On these facts, the wife might well have known her husband’s salary couldn’t cover the cost of the LA condo, the Armonk home, and the expenses the family incurred splitting its time between China and the U.S. Even if she didn’t know, she would surely have suspected something was up and either deliberately avoided learning the money’s origin or was purposefully indifferent to its source, terms readers will recognize as describing “willful blindness,” the equivalent under American of actually knowing the funds were the proceeds of crime, and thus sufficient to convict an individual of the money laundering.
Following through the exercise that assumes Liu’s family lived off money Liu allegedly obtained through bank fraud, if the family purchased property in the U.S., its members could be charged with violating American anti-money laundering law. A purchase might have violated China’s AML statute, or other Chinese law making it a crime to be the knowing beneficiary of a crime. If so, the government’s claim it is investigating the Liu family for economic crimes would be true, and grounds would exist for detaining them at least temporarily (though of course not in a black site).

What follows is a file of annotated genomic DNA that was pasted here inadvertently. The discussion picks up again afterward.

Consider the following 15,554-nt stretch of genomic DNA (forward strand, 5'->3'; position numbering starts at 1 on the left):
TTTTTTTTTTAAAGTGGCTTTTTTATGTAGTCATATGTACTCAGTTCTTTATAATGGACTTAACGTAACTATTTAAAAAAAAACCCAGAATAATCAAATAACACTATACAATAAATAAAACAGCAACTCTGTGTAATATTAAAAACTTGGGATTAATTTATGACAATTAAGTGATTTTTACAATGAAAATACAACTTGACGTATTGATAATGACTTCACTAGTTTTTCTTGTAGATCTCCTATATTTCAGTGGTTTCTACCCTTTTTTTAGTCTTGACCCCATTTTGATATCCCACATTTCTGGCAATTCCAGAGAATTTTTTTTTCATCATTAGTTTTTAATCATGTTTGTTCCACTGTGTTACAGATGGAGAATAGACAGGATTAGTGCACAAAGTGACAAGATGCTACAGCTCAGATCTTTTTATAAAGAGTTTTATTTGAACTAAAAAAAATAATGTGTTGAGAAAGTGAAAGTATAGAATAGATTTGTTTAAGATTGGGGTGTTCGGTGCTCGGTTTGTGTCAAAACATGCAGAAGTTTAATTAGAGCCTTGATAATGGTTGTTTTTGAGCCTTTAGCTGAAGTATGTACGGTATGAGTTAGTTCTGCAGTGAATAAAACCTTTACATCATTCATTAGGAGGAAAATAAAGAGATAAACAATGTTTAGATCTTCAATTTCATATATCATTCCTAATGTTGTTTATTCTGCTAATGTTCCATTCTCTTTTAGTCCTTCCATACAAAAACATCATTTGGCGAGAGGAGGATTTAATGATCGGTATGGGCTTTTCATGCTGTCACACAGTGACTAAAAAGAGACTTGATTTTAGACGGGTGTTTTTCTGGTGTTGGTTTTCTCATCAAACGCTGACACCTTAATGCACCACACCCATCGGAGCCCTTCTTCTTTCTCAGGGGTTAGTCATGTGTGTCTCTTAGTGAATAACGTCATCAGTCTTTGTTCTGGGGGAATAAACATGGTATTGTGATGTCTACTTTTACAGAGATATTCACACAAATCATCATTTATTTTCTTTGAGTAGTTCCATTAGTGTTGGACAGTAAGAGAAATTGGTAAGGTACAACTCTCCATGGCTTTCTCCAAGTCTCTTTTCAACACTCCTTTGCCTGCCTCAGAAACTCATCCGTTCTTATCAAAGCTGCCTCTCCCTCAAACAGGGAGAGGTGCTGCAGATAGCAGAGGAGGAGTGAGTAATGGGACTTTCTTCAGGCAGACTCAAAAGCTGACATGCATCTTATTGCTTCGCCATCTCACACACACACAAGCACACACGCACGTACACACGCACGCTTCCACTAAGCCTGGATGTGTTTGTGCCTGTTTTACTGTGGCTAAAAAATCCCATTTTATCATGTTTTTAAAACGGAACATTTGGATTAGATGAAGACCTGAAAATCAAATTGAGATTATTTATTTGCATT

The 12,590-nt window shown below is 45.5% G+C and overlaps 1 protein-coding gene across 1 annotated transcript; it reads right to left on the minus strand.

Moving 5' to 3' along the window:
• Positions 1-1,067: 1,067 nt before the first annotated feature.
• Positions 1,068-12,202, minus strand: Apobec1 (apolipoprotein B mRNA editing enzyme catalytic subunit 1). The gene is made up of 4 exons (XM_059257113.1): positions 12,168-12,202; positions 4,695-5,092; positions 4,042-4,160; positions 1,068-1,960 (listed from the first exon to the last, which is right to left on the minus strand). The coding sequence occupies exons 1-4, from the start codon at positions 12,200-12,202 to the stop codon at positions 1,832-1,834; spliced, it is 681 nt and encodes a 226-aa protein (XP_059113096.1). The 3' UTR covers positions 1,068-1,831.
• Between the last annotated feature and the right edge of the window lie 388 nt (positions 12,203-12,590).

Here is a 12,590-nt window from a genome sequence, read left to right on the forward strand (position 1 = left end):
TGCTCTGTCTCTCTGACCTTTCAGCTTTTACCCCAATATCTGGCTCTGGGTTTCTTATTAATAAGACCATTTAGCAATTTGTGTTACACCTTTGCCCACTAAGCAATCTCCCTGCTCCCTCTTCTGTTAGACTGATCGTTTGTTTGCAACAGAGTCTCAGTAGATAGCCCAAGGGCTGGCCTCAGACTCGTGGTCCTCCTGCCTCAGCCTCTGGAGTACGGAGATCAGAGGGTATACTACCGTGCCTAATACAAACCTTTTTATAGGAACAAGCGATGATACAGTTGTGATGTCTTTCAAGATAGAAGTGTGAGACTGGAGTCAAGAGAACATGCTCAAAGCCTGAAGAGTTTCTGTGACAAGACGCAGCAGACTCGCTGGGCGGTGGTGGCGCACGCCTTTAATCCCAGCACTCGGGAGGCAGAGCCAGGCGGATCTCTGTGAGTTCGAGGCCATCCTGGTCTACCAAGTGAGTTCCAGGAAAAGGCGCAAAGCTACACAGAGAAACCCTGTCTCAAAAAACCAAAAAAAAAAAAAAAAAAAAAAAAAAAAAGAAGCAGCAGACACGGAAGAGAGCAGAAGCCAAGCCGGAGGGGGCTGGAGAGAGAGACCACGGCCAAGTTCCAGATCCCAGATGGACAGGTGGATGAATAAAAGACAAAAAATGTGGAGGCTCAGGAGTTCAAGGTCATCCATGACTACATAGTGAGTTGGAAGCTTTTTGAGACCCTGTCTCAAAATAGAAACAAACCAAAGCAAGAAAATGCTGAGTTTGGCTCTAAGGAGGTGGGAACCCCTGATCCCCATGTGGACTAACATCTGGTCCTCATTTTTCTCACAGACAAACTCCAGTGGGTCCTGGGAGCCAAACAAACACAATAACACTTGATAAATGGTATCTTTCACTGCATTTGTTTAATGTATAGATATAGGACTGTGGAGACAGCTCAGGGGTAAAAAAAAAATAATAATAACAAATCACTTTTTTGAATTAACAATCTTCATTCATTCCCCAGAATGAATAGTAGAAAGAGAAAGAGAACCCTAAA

If China had legal grounds for holding Liu’s family, and was using their detention to force his surrender, it would seem not that different from U.S. prosecutors’ tactic of pressuring a criminal defendant to plead guilty by threatening to press charges against a relative. A practice so common it has gained its own moniker, a “wired plea.” Challenges on human rights grounds to wired pleas are routinely rejected by federal courts; and in an opinion joined by now U.S. Supreme Court Justice Ruth Bader Ginsburg, the U.S. Court of Appeals for the District of Columbia unequivocally ruled that “plea wiring does not violate the Constitution.” The judges conceded that the practice can appear distasteful but concluded that threatening to put a family member on trial for offenses associated with the main defendant’s offense “does not seem to be the sort of widely-shared intuition upon which a constitutional rule should be based.”